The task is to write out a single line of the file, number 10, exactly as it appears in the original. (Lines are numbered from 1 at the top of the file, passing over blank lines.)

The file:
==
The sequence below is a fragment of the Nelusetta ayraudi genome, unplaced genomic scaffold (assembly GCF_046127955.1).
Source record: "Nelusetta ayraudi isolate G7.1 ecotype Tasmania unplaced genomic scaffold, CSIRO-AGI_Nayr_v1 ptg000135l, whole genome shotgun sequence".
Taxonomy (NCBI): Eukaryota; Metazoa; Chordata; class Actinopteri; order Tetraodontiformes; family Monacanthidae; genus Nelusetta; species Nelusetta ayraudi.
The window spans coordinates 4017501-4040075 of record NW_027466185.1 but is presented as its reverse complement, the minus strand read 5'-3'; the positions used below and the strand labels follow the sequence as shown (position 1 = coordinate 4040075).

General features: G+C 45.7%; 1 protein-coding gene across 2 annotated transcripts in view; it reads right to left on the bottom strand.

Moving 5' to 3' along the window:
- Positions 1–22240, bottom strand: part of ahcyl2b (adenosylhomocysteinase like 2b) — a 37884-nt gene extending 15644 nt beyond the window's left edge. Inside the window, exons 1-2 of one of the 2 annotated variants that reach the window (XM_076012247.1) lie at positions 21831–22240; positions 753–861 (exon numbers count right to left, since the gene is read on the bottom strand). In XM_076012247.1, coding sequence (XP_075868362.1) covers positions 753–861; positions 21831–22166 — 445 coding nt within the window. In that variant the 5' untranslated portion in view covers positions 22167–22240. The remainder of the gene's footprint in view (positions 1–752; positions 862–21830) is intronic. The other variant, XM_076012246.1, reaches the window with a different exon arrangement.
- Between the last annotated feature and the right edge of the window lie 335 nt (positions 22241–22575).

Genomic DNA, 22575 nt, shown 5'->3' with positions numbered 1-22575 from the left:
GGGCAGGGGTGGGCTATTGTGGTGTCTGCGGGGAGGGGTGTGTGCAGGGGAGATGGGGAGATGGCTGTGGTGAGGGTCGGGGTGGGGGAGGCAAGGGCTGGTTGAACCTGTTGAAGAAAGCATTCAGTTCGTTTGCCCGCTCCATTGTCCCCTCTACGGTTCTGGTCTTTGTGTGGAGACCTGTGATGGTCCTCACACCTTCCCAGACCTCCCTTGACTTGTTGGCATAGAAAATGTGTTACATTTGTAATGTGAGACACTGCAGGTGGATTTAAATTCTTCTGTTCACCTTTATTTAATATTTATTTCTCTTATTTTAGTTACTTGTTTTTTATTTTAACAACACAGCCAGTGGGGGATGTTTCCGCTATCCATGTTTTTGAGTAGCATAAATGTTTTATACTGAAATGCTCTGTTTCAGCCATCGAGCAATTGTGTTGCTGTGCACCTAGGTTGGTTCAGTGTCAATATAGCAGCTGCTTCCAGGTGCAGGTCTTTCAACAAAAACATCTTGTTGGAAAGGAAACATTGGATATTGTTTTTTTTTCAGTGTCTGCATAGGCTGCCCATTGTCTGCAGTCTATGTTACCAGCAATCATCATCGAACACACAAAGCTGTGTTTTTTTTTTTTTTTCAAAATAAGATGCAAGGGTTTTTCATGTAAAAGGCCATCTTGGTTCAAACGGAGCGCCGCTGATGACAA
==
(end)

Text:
GGGCAGGGGTGGGCTATTGTGGTGTCTGCGGGGAGGGGTGTGTGCAGGGGAGATGGGGAGATGGCTGTGGTGAGGGTCGGGGTGGGGGAGGCAAGGGCTGGTTGAACCTGTTGAAGAAAGCATTCAGTTCGTTTGCCCGCTCCATTGTCCCCTCTACGGTTCTGGTCTTTGTGTGGAGACCTGTGATGGTCCTCACACCTTCCCAGACCTCCCTTGACTTGTTGGCATAGAAAATGTGTTACATTTGTAATGTGAGACACTGCAGGTGGATTTAAATTCTTCTGTTCACCTTTATTTAATATTTATTTCTCTTATTTTAGTTACTTGTTTTTTATTTTAACAACACAGCCAGTGGGGGATGTTTCCGCTATCCATGTTTTTGAGTAGCATAAATGTTTTATACTGAAATGCTCTGTTTCAGCCATCGAGCAATTGTGTTGCTGTGCACCTAGGTTGGTTCAGTGTCAATATAGCAGCTGCTTCCAGGTGCAGGTCTTTCAACAAAAACATCTTGTTGGAAAGGAAACATTGGATATTGTTTTTTTTTCAGTGTCTGCATAGGCTGCCCATTGTCTGCAGTCTATGTTACCAGCAATCATCATCGAACACACAAAGCTGTGTTTTTTTTTTTTTTTCAAAATAAGATGCAAGGGTTTTTCATGTAAAAGGCCATCTTGGTTCAAACGGAGCGCCGCTGATGACAA